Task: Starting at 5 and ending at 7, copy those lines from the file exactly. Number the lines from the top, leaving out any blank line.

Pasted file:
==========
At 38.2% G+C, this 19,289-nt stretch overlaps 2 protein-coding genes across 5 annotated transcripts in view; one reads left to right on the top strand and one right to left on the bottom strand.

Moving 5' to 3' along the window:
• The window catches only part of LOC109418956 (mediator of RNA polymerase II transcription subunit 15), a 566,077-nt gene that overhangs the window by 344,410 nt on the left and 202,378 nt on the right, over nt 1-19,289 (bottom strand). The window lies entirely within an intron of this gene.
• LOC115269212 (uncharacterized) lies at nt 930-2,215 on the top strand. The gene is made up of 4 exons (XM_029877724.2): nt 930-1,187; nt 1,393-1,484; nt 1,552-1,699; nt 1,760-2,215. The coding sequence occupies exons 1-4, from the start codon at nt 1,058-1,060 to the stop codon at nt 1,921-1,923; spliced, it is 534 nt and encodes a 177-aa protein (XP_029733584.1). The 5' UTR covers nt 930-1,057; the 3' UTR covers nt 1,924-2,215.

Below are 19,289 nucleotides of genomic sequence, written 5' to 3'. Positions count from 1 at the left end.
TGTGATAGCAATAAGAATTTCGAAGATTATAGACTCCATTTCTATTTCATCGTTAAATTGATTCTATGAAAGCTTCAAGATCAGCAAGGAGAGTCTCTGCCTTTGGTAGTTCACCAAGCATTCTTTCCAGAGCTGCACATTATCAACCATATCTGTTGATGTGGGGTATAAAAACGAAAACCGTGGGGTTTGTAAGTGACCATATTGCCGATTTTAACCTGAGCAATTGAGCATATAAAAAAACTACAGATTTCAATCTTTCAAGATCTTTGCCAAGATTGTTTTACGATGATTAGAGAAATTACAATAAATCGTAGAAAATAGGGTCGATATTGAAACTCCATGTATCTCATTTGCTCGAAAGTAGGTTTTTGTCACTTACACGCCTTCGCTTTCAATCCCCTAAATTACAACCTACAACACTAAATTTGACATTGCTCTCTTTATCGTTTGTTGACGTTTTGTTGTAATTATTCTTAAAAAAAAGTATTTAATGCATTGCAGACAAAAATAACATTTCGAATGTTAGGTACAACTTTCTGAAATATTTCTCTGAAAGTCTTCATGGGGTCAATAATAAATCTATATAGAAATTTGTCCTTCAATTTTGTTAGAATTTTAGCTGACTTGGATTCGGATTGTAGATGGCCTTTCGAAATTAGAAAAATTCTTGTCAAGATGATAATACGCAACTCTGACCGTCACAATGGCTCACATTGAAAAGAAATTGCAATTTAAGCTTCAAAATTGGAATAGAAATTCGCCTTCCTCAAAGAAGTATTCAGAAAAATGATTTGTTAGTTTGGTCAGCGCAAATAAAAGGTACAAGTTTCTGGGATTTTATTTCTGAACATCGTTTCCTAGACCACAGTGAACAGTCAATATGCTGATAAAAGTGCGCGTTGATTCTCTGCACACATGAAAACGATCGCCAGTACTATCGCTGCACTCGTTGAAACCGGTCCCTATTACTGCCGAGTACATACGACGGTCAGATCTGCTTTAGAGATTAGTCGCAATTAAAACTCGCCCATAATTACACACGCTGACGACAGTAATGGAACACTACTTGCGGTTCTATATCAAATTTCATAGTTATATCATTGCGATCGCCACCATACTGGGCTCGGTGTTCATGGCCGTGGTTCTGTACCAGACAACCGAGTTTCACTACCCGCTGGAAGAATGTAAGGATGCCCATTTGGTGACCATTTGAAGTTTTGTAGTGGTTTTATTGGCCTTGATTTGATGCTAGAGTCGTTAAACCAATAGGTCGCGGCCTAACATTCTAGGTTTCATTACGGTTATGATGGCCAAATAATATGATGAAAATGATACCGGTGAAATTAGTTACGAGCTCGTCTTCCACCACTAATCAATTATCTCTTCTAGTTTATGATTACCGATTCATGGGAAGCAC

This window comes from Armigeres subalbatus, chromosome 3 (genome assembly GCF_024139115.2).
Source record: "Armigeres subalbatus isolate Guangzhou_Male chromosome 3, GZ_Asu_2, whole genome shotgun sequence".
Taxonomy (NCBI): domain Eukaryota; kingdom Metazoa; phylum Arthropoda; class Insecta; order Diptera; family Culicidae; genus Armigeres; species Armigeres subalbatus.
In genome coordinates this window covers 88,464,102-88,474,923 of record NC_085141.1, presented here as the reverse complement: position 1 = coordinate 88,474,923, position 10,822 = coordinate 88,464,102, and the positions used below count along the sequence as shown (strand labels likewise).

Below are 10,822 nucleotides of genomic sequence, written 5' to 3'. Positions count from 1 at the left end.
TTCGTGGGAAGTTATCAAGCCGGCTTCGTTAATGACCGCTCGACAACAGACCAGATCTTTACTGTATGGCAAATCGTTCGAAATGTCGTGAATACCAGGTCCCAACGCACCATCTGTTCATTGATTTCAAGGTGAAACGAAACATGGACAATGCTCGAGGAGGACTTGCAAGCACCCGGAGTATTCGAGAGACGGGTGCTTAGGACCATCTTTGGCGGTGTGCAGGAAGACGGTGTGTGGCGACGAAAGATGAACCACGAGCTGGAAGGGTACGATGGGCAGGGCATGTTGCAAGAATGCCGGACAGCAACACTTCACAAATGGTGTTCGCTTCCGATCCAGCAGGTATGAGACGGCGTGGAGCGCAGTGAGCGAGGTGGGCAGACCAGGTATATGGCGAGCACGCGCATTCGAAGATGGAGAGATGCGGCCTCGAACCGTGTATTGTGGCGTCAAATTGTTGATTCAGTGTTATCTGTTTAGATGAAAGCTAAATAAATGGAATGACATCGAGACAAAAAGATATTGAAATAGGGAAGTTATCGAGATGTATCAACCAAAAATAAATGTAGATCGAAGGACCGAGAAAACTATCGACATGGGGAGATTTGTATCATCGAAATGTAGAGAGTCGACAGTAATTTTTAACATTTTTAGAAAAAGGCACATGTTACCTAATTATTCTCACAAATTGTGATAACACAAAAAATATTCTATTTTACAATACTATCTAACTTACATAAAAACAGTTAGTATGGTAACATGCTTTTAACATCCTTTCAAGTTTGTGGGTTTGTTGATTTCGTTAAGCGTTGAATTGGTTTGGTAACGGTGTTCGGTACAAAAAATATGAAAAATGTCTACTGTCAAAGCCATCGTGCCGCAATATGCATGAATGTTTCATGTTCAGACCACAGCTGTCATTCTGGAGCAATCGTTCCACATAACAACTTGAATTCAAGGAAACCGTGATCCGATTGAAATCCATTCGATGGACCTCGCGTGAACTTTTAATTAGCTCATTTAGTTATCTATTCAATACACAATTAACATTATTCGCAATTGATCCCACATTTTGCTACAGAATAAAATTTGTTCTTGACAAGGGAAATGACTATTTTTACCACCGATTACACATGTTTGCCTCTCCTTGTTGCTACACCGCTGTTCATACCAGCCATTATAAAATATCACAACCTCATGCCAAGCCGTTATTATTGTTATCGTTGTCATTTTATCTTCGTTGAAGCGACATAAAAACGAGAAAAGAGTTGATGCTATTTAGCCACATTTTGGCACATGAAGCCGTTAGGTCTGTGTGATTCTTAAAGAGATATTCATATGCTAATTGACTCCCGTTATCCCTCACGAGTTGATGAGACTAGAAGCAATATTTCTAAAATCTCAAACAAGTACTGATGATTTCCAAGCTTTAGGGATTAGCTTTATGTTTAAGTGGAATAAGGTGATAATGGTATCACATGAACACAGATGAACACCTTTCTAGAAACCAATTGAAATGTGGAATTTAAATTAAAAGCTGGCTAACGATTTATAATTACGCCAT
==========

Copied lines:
Below are 19,289 nucleotides of genomic sequence, written 5' to 3'. Positions count from 1 at the left end.
TGTGATAGCAATAAGAATTTCGAAGATTATAGACTCCATTTCTATTTCATCGTTAAATTGATTCTATGAAAGCTTCAAGATCAGCAAGGAGAGTCTCTGCCTTTGGTAGTTCACCAAGCATTCTTTCCAGAGCTGCACATTATCAACCATATCTGTTGATGTGGGGTATAAAAACGAAAACCGTGGGGTTTGTAAGTGACCATATTGCCGATTTTAACCTGAGCAATTGAGCATATAAAAAAACTACAGATTTCAATCTTTCAAGATCTTTGCCAAGATTGTTTTACGATGATTAGAGAAATTACAATAAATCGTAGAAAATAGGGTCGATATTGAAACTCCATGTATCTCATTTGCTCGAAAGTAGGTTTTTGTCACTTACACGCCTTCGCTTTCAATCCCCTAAATTACAACCTACAACACTAAATTTGACATTGCTCTCTTTATCGTTTGTTGACGTTTTGTTGTAATTATTCTTAAAAAAAAGTATTTAATGCATTGCAGACAAAAATAACATTTCGAATGTTAGGTACAACTTTCTGAAATATTTCTCTGAAAGTCTTCATGGGGTCAATAATAAATCTATATAGAAATTTGTCCTTCAATTTTGTTAGAATTTTAGCTGACTTGGATTCGGATTGTAGATGGCCTTTCGAAATTAGAAAAATTCTTGTCAAGATGATAATACGCAACTCTGACCGTCACAATGGCTCACATTGAAAAGAAATTGCAATTTAAGCTTCAAAATTGGAATAGAAATTCGCCTTCCTCAAAGAAGTATTCAGAAAAATGATTTGTTAGTTTGGTCAGCGCAAATAAAAGGTACAAGTTTCTGGGATTTTATTTCTGAACATCGTTTCCTAGACCACAGTGAACAGTCAATATGCTGATAAAAGTGCGCGTTGATTCTCTGCACACATGAAAACGATCGCCAGTACTATCGCTGCACTCGTTGAAACCGGTCCCTATTACTGCCGAGTACATACGACGGTCAGATCTGCTTTAGAGATTAGTCGCAATTAAAACTCGCCCATAATTACACACGCTGACGACAGTAATGGAACACTACTTGCGGTTCTATATCAAATTTCATAGTTATATCATTGCGATCGCCACCATACTGGGCTCGGTGTTCATGGCCGTGGTTCTGTACCAGACAACCGAGTTTCACTACCCGCTGGAAGAATGTAAGGATGCCCATTTGGTGACCATTTGAAGTTTTGTAGTGGTTTTATTGGCCTTGATTTGATGCTAGAGTCGTTAAACCAATAGGTCGCGGCCTAACATTCTAGGTTTCATTACGGTTATGATGGCCAAATAATATGATGAAAATGATACCGGTGAAATTAGTTACGAGCTCGTCTTCCACCACTAATCAATTATCTCTTCTAGTTTATGATTACCGATTCATGGGAAGCAC

This window comes from Armigeres subalbatus, chromosome 3 (genome assembly GCF_024139115.2).